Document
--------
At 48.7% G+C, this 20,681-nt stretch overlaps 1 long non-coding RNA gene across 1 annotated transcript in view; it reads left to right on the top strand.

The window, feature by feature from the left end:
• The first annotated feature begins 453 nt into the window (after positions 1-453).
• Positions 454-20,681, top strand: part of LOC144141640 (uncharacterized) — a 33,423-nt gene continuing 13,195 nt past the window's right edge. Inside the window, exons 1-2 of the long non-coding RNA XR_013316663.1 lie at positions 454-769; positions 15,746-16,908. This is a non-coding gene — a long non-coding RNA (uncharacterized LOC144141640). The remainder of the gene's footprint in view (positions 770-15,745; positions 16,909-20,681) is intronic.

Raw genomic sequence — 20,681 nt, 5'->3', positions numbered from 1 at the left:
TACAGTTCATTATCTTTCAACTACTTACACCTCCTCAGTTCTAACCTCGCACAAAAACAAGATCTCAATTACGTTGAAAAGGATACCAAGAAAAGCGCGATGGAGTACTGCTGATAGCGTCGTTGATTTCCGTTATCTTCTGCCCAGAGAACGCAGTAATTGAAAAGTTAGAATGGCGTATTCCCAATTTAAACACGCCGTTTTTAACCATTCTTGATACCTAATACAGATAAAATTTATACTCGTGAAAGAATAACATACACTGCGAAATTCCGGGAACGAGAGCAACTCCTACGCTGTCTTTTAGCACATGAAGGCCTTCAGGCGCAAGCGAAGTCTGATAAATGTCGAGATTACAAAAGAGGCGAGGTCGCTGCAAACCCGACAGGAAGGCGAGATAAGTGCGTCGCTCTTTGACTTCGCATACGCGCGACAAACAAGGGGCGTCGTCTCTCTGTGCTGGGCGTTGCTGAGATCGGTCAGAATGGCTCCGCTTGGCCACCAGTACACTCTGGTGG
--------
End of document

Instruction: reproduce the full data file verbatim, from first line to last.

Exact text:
At 48.7% G+C, this 20,681-nt stretch overlaps 1 long non-coding RNA gene across 1 annotated transcript in view; it reads left to right on the top strand.

The window, feature by feature from the left end:
• The first annotated feature begins 453 nt into the window (after positions 1-453).
• Positions 454-20,681, top strand: part of LOC144141640 (uncharacterized) — a 33,423-nt gene continuing 13,195 nt past the window's right edge. Inside the window, exons 1-2 of the long non-coding RNA XR_013316663.1 lie at positions 454-769; positions 15,746-16,908. This is a non-coding gene — a long non-coding RNA (uncharacterized LOC144141640). The remainder of the gene's footprint in view (positions 770-15,745; positions 16,909-20,681) is intronic.

Raw genomic sequence — 20,681 nt, 5'->3', positions numbered from 1 at the left:
TACAGTTCATTATCTTTCAACTACTTACACCTCCTCAGTTCTAACCTCGCACAAAAACAAGATCTCAATTACGTTGAAAAGGATACCAAGAAAAGCGCGATGGAGTACTGCTGATAGCGTCGTTGATTTCCGTTATCTTCTGCCCAGAGAACGCAGTAATTGAAAAGTTAGAATGGCGTATTCCCAATTTAAACACGCCGTTTTTAACCATTCTTGATACCTAATACAGATAAAATTTATACTCGTGAAAGAATAACATACACTGCGAAATTCCGGGAACGAGAGCAACTCCTACGCTGTCTTTTAGCACATGAAGGCCTTCAGGCGCAAGCGAAGTCTGATAAATGTCGAGATTACAAAAGAGGCGAGGTCGCTGCAAACCCGACAGGAAGGCGAGATAAGTGCGTCGCTCTTTGACTTCGCATACGCGCGACAAACAAGGGGCGTCGTCTCTCTGTGCTGGGCGTTGCTGAGATCGGTCAGAATGGCTCCGCTTGGCCACCAGTACACTCTGGTGG